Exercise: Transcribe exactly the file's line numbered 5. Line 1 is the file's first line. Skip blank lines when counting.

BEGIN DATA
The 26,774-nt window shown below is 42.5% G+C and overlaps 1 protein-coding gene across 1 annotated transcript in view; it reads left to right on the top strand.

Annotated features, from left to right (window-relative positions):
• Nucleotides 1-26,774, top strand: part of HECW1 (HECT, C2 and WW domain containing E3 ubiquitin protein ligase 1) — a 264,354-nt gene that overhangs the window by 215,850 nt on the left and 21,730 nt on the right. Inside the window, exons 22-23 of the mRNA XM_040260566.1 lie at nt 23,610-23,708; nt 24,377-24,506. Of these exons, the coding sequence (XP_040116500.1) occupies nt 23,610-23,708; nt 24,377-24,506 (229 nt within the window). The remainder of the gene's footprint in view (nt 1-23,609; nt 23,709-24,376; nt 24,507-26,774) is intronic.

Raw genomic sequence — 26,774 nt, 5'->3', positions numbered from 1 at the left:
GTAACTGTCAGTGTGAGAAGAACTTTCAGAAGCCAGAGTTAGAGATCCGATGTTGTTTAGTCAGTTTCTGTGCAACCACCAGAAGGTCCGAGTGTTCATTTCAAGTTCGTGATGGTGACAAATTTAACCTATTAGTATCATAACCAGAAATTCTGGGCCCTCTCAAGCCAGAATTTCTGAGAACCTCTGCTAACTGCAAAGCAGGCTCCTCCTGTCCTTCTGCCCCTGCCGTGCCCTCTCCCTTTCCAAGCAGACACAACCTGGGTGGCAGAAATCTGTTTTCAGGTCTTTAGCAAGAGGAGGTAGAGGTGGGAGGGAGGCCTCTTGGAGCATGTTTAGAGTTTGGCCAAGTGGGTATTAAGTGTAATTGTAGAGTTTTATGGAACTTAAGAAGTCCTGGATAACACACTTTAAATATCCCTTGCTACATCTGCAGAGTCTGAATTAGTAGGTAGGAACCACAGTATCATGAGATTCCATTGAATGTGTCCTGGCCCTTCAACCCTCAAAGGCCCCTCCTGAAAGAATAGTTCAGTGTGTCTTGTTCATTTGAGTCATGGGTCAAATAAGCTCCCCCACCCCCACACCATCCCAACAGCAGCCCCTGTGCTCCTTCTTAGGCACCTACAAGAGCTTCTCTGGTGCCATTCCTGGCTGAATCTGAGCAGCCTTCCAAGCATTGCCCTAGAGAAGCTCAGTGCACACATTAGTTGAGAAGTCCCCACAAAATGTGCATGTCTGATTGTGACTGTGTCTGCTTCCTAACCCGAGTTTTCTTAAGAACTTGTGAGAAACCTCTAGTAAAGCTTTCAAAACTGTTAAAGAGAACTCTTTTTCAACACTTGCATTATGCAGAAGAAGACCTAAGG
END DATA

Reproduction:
GTAACTGTCAGTGTGAGAAGAACTTTCAGAAGCCAGAGTTAGAGATCCGATGTTGTTTAGTCAGTTTCTGTGCAACCACCAGAAGGTCCGAGTGTTCATTTCAAGTTCGTGATGGTGACAAATTTAACCTATTAGTATCATAACCAGAAATTCTGGGCCCTCTCAAGCCAGAATTTCTGAGAACCTCTGCTAACTGCAAAGCAGGCTCCTCCTGTCCTTCTGCCCCTGCCGTGCCCTCTCCCTTTCCAAGCAGACACAACCTGGGTGGCAGAAATCTGTTTTCAGGTCTTTAGCAAGAGGAGGTAGAGGTGGGAGGGAGGCCTCTTGGAGCATGTTTAGAGTTTGGCCAAGTGGGTATTAAGTGTAATTGTAGAGTTTTATGGAACTTAAGAAGTCCTGGATAACACACTTTAAATATCCCTTGCTACATCTGCAGAGTCTGAATTAGTAGGTAGGAACCACAGTATCATGAGATTCCATTGAATGTGTCCTGGCCCTTCAACCCTCAAAGGCCCCTCCTGAAAGAATAGTTCAGTGTGTCTTGTTCATTTGAGTCATGGGTCAAATAAGCTCCCCCACCCCCACACCATCCCAACAGCAGCCCCTGTGCTCCTTCTTAGGCACCTACAAGAGCTTCTCTGGTGCCATTCCTGGCTGAATCTGAGCAGCCTTCCAAGCATTGCCCTAGAGAAGCTCAGTGCACACATTAGTTGAGAAGTCCCCACAAAATGTGCATGTCTGATTGTGACTGTGTCTGCTTCCTAACCCGAGTTTTCTTAAGAACTTGTGAGAAACCTCTAGTAAAGCTTTCAAAACTGTTAAAGAGAACTCTTTTTCAACACTTGCATTATGCAGAAGAAGACCTAAGG